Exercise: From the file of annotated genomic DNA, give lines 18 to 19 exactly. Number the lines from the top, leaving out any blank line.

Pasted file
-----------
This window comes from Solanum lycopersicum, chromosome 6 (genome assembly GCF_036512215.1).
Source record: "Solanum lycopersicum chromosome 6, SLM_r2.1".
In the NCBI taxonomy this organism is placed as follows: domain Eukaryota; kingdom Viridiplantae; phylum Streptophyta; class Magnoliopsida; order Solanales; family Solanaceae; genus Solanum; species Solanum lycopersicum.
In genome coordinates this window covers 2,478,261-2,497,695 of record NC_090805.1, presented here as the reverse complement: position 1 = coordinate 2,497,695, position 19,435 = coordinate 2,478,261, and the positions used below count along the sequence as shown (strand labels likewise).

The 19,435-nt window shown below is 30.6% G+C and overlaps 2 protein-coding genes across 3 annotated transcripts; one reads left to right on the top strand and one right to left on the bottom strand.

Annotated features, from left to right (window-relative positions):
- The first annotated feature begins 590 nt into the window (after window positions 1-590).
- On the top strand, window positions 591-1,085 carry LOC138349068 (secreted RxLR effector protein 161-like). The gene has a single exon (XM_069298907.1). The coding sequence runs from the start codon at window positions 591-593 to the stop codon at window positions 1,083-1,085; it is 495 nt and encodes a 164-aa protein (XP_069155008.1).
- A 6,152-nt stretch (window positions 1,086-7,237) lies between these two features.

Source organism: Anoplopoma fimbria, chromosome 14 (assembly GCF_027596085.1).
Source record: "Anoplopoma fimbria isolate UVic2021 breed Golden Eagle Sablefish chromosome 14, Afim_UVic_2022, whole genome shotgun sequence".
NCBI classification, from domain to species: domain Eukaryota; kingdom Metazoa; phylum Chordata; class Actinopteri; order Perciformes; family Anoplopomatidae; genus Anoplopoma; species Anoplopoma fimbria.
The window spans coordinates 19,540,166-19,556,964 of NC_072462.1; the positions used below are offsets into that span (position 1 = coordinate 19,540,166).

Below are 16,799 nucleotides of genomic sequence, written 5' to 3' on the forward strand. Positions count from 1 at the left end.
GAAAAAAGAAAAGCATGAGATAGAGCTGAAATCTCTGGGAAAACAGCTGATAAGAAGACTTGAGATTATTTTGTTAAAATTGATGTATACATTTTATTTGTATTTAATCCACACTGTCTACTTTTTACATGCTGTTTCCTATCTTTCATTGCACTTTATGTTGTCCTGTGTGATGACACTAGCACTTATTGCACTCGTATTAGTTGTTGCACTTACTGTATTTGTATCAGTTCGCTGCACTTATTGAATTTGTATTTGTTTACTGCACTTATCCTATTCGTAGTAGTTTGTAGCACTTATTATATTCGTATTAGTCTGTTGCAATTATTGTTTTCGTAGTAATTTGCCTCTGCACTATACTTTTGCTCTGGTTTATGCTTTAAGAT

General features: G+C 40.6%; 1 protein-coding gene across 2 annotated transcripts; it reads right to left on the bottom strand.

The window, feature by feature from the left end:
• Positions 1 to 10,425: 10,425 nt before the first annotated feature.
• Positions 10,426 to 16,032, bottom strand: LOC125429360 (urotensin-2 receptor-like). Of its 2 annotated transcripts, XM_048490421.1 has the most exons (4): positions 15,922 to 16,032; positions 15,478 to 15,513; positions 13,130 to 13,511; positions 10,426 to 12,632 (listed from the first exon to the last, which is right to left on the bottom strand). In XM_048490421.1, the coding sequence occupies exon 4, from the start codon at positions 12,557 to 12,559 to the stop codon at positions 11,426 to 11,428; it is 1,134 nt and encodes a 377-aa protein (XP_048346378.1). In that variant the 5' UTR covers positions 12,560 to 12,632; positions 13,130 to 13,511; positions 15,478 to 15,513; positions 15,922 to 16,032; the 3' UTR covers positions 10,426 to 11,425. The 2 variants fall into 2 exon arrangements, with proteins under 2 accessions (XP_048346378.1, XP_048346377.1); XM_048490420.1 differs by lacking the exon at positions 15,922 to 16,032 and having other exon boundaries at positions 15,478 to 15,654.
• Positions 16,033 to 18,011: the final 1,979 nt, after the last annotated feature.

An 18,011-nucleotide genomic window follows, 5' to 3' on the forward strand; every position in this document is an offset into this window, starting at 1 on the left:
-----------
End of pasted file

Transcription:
• Positions 1 to 10,425: 10,425 nt before the first annotated feature.
• Positions 10,426 to 16,032, bottom strand: LOC125429360 (urotensin-2 receptor-like). Of its 2 annotated transcripts, XM_048490421.1 has the most exons (4): positions 15,922 to 16,032; positions 15,478 to 15,513; positions 13,130 to 13,511; positions 10,426 to 12,632 (listed from the first exon to the last, which is right to left on the bottom strand). In XM_048490421.1, the coding sequence occupies exon 4, from the start codon at positions 12,557 to 12,559 to the stop codon at positions 11,426 to 11,428; it is 1,134 nt and encodes a 377-aa protein (XP_048346378.1). In that variant the 5' UTR covers positions 12,560 to 12,632; positions 13,130 to 13,511; positions 15,478 to 15,513; positions 15,922 to 16,032; the 3' UTR covers positions 10,426 to 11,425. The 2 variants fall into 2 exon arrangements, with proteins under 2 accessions (XP_048346378.1, XP_048346377.1); XM_048490420.1 differs by lacking the exon at positions 15,922 to 16,032 and having other exon boundaries at positions 15,478 to 15,654.